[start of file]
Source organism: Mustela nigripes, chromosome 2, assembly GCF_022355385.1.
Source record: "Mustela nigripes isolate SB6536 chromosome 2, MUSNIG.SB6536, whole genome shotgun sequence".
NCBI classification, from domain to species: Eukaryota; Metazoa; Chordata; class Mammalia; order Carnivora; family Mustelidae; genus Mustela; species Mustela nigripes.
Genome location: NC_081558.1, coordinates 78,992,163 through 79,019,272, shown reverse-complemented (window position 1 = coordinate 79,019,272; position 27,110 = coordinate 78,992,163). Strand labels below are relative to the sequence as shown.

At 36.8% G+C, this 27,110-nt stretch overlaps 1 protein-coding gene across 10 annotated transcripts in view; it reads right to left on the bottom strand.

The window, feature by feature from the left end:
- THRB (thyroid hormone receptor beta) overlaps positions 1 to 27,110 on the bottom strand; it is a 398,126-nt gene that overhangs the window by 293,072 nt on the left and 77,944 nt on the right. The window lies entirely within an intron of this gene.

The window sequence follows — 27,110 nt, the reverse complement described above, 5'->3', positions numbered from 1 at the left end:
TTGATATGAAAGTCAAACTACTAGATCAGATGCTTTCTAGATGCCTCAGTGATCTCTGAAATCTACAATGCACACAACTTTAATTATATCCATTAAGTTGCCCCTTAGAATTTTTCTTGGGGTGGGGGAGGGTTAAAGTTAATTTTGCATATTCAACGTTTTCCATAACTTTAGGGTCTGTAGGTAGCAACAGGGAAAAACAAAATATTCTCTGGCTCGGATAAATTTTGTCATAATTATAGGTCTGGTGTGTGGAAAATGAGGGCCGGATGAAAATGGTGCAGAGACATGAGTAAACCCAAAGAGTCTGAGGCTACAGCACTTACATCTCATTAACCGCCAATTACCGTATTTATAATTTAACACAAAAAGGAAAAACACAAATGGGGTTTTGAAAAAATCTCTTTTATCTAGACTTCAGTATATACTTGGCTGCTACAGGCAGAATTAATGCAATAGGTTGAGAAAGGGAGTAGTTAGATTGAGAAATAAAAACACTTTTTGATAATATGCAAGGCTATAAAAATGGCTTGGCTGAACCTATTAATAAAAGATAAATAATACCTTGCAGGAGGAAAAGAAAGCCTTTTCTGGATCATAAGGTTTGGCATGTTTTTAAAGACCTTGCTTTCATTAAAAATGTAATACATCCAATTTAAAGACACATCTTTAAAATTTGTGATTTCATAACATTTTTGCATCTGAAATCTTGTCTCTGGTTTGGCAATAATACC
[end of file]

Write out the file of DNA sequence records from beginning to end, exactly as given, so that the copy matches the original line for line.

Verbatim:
Source organism: Mustela nigripes, chromosome 2, assembly GCF_022355385.1.
Source record: "Mustela nigripes isolate SB6536 chromosome 2, MUSNIG.SB6536, whole genome shotgun sequence".
NCBI classification, from domain to species: Eukaryota; Metazoa; Chordata; class Mammalia; order Carnivora; family Mustelidae; genus Mustela; species Mustela nigripes.
Genome location: NC_081558.1, coordinates 78,992,163 through 79,019,272, shown reverse-complemented (window position 1 = coordinate 79,019,272; position 27,110 = coordinate 78,992,163). Strand labels below are relative to the sequence as shown.

At 36.8% G+C, this 27,110-nt stretch overlaps 1 protein-coding gene across 10 annotated transcripts in view; it reads right to left on the bottom strand.

The window, feature by feature from the left end:
- THRB (thyroid hormone receptor beta) overlaps positions 1 to 27,110 on the bottom strand; it is a 398,126-nt gene that overhangs the window by 293,072 nt on the left and 77,944 nt on the right. The window lies entirely within an intron of this gene.

The window sequence follows — 27,110 nt, the reverse complement described above, 5'->3', positions numbered from 1 at the left end:
TTGATATGAAAGTCAAACTACTAGATCAGATGCTTTCTAGATGCCTCAGTGATCTCTGAAATCTACAATGCACACAACTTTAATTATATCCATTAAGTTGCCCCTTAGAATTTTTCTTGGGGTGGGGGAGGGTTAAAGTTAATTTTGCATATTCAACGTTTTCCATAACTTTAGGGTCTGTAGGTAGCAACAGGGAAAAACAAAATATTCTCTGGCTCGGATAAATTTTGTCATAATTATAGGTCTGGTGTGTGGAAAATGAGGGCCGGATGAAAATGGTGCAGAGACATGAGTAAACCCAAAGAGTCTGAGGCTACAGCACTTACATCTCATTAACCGCCAATTACCGTATTTATAATTTAACACAAAAAGGAAAAACACAAATGGGGTTTTGAAAAAATCTCTTTTATCTAGACTTCAGTATATACTTGGCTGCTACAGGCAGAATTAATGCAATAGGTTGAGAAAGGGAGTAGTTAGATTGAGAAATAAAAACACTTTTTGATAATATGCAAGGCTATAAAAATGGCTTGGCTGAACCTATTAATAAAAGATAAATAATACCTTGCAGGAGGAAAAGAAAGCCTTTTCTGGATCATAAGGTTTGGCATGTTTTTAAAGACCTTGCTTTCATTAAAAATGTAATACATCCAATTTAAAGACACATCTTTAAAATTTGTGATTTCATAACATTTTTGCATCTGAAATCTTGTCTCTGGTTTGGCAATAATACC